A lovely idea of Miranda Hill was to start and continue to administer Project Bookmark Canada. (We had a Quick Hit on the Project in April last year, click here.) Each bookmark is a plaque on a sturdy metal post set into the sidewalk at a particular place. The first Bookmark was to Michael Ondaatje. It’s on the Bloor-Danforth Viaduct in Toronto. Ondaatje wrote about the viaduct in his novel, In the skin of a lion, which is about about workers involved in the building of the city. There are bookmarks across Canada, from Vancouver in British Columbia to Woody Point in Newfoundland.
When I am out walking and I see a plaque, I stop and read it. In London, England, I like the many blue plaques on the sides of houses. They began to be set up by the Society of Arts. Then the scheme was taken over by the London County Council, and more recently by English Heritage.
If I move to a new place, even for a short time, I feel at first without bearings. To combat this disorientation I read writings of people who lived there, and plaques are wonderfully helpful. When I lived near South End Green in Hampstead, London, for three months, I saw a plaque to George Orwell on a building at the corner of Pond Street and South End Road. The place is now a café, Le Pain Quotidien. It used to be the second-hand bookshop, Booklovers’ Corner, in which Orwell worked during the afternoons for 15 months. The job allowed him time to write in the mornings. A short walk away, at 77 Parliament Hill, on the edge of the Heath, is a house in which he had rented a furnished room. It has a plaque put up by the Hampstead Plaque Fund. The book Orwell was writing when he worked at the bookshop was Keep the aspidistra flying. I hadn't read it, so then I did. I went to look at 31 Willow Road, not far away, which I imagined to be 31 Willowbed Road, the house in which Orwell has this novel’s protagonist, Gordon Comstock, rent a room. Comstock works in a bookshop in the afternoons, so that, like Orwell, he can write in the mornings. The novel helped give me a sense of that place.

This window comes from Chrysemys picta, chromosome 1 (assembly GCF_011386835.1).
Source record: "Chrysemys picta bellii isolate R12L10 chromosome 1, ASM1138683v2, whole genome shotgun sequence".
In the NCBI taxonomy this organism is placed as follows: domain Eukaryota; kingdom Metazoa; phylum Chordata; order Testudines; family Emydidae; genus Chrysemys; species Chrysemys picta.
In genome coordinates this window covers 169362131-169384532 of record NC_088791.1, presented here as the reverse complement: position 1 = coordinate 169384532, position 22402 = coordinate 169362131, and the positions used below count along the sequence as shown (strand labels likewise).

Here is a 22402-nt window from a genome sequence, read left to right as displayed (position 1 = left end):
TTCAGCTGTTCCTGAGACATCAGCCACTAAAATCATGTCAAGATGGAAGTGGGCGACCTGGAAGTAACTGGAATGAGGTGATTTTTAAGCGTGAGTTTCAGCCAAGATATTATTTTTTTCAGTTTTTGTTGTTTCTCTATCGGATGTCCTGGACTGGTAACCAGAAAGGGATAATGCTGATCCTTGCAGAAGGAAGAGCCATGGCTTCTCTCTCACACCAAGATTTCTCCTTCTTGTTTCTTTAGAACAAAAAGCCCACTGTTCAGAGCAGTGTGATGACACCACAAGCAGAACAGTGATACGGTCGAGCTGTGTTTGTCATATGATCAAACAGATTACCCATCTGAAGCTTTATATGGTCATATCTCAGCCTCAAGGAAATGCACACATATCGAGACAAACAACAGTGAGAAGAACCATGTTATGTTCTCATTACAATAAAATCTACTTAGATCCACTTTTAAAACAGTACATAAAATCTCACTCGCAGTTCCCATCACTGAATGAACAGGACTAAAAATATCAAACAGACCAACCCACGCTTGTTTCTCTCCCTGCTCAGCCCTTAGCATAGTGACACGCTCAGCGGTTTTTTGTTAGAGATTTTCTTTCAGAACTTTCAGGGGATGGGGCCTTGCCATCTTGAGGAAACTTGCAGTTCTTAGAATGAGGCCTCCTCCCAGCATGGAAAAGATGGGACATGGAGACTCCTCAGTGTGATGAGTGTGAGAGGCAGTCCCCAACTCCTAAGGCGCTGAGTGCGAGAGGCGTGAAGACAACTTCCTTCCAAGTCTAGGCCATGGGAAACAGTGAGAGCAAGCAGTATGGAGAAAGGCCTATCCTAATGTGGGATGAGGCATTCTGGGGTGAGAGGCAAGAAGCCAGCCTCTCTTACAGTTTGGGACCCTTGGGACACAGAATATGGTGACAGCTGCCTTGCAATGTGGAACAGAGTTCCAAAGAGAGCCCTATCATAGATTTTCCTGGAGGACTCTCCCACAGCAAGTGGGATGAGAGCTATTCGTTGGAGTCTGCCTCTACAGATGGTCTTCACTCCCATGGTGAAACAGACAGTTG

To track down what Orwell had been writing when he worked at South End Green, I had to do a bit of research. I didn't mind doing that, but a very good idea for the Canadian plaques, which can give a start to one's research, is not just to give the name and dates of an author, but to have some 500 words of a piece of poetry or fiction that relate to the spot where the plaque is set up. I feel very pleased to have been present at the unveiling of the Bookmark at the corner of College Street and Manning Street, in Toronto, which bears a passage from Anne Michaels’s book Fugitive Pieces. Here is part of the passage that the plaque bears.
Up Grace, along Henderson, up Manning to Harbord I whimpered; my spirit shape finally in familiar clothes and, with abandon, flinging its arms the stars.
But the street wasn’t empty as I thought. Startled, I saw that the blackness was perforated with dozens of faces. A forest of eyes, of Italian and Portuguese and Greek ears; whole families sitting silently on lawnchairs and front steps On dark verandahs, a huge invisible audience, cooling down from their small hot houses, the lights off to keep away the bugs.
Image: Anne Michaels on the left and Miranda Hill on the right, at the unveiling of the Bookmark at College Street and Manning Street in Toronto.
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